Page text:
- Mason Rummel, CEO of James Graham Brown Foundation
- Nitin Sahney, CEO of PharmaCord and UofL trustee
- Kent Taylor, CEO of Texas Roadhouse
- Vic Staffieri, the now-retired CEO of LG&E
When asked why these members are no longer on the SCALA roster, Tierney told Insider that he “can’t make any assumptions about why members elect to participate in the organization.” Carstanjen, Griggs, Rankin, Rummel, Sahney and Taylor have not returned emails and voicemails seeking comment.
The new SCALA members on the updated roster include:
- Barry Barker, executive director of TARC
- Russell Coleman, U.S. Attorney for Western Kentucky
- Dennis Heishman, regional CEO of Old National Bank
- Nate Morris, CEO of Rubicon Global
- Greg Pope, managing partner of EY’s Louisville office
- Paul Thompson, CEO of LG&E and KU Energy
Tierney said that SCALA does not have any meetings scheduled.
This summer, SCALA named Lantech CEO Jim Lancaster as its first president, in addition to adding 10 members to its board and naming co-founder Sandra Frazier, CEO of Tandem Public Relation, as its chair, and Mike Mountjoy, founding partner at MCM CPAs & Advisors, as treasurer and secretary. —Joe Sonka
CafePress shares spike following earnings
The company incurred a $1.4 million loss for the second quarter, though that was significantly better than results from a year ago when CafePress posted a quarterly loss of $3.2 million.
Total revenue, at $14.4 million, was down 19 percent compared to a year ago. Sales from the company’s website declined 32 percent, but they increased 22 percent through its partner channels, which include eBay, Amazon and Walmart.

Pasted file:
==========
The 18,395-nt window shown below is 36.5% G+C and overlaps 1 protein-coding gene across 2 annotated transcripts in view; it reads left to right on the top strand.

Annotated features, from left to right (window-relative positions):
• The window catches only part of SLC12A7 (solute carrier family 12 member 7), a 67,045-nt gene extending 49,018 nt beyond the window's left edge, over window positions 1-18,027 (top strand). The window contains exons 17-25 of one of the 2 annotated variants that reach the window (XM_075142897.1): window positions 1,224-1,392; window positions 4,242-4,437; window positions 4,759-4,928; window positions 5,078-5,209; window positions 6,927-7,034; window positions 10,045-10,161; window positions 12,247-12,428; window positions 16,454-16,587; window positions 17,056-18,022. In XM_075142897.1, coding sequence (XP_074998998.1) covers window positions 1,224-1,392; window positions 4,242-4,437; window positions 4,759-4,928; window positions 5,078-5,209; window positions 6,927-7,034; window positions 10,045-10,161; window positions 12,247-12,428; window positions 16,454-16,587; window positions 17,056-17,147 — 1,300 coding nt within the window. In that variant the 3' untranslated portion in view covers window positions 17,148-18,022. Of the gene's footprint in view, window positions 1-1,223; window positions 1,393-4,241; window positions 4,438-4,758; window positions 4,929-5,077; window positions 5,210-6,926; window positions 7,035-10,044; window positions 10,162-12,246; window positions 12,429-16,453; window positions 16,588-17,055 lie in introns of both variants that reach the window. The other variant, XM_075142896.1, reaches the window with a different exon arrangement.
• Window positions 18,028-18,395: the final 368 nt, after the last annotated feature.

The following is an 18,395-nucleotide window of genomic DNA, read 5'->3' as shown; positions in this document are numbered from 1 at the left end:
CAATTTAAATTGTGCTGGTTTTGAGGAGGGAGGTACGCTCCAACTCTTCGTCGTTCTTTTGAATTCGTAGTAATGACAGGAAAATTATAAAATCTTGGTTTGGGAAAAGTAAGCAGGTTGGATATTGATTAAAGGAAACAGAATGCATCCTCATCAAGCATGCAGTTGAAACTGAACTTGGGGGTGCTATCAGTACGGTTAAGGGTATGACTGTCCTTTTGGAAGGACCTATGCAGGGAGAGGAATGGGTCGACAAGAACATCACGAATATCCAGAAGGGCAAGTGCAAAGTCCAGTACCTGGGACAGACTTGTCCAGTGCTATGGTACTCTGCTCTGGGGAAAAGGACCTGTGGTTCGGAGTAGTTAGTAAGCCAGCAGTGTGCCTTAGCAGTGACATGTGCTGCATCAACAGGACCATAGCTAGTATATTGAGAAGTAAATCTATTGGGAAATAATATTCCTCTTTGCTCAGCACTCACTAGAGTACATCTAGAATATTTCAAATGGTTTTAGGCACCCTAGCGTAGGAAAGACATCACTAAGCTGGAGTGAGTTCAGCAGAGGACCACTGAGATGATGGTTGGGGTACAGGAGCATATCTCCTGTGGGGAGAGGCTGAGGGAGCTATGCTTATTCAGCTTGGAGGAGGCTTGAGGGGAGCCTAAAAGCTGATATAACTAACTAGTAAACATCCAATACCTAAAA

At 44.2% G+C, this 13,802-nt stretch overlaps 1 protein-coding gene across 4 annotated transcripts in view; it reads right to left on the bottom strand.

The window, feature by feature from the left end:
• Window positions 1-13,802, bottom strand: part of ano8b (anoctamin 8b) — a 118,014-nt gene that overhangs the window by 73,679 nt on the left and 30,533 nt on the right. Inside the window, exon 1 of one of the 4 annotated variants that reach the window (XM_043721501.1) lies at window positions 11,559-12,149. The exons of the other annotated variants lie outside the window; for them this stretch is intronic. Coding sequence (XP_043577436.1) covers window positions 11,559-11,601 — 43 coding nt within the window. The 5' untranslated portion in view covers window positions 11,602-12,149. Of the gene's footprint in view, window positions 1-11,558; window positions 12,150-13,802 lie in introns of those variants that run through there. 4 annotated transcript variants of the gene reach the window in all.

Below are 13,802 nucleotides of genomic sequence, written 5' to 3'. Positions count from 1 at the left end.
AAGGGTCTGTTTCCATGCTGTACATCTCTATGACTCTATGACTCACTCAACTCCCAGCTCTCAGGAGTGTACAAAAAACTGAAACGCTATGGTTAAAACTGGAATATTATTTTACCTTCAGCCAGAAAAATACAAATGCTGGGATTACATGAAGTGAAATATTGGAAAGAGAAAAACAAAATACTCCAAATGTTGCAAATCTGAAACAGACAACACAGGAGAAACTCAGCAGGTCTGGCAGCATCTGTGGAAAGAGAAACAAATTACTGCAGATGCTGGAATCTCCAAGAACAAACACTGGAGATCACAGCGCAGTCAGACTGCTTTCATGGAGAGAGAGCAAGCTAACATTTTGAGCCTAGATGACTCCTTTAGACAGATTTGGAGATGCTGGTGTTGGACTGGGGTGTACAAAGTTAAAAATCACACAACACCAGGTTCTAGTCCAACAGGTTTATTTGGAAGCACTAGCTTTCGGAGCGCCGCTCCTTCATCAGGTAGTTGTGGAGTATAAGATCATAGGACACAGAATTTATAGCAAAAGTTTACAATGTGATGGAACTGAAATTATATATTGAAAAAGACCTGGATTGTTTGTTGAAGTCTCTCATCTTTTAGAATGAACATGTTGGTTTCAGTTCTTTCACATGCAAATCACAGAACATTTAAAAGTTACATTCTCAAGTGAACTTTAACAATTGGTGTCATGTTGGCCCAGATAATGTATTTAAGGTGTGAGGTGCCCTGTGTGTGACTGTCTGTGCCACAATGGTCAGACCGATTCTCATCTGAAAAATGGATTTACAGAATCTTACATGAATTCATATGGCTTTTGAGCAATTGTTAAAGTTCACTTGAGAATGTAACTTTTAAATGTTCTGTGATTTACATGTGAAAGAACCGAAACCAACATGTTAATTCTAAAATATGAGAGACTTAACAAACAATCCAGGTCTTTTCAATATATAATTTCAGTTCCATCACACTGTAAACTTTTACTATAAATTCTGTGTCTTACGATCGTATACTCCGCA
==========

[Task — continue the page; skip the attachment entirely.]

The Louisville-based company said that revenue it is generating through the partner channels is making up for some of the slower traffic at CafePress.com.
“Although we continue to experience lower traffic and revenue through CafePress.com, we are seeing improved crawling and indexing rates on our U.S. domain and a slow, sequential rebound in traffic,” CEO Fred Durham said in an earnings report.
For months, the company has struggled with lower web traffic because of an aging website and because Google updated its search algorithm, which has resulted in Google searches relegating links to CafePress to the middle of the pack. For example, a Google search for “customizable T-shirts” will produce four links to advertisements and then 12 links to websites, the seventh of which links to CafePress.com.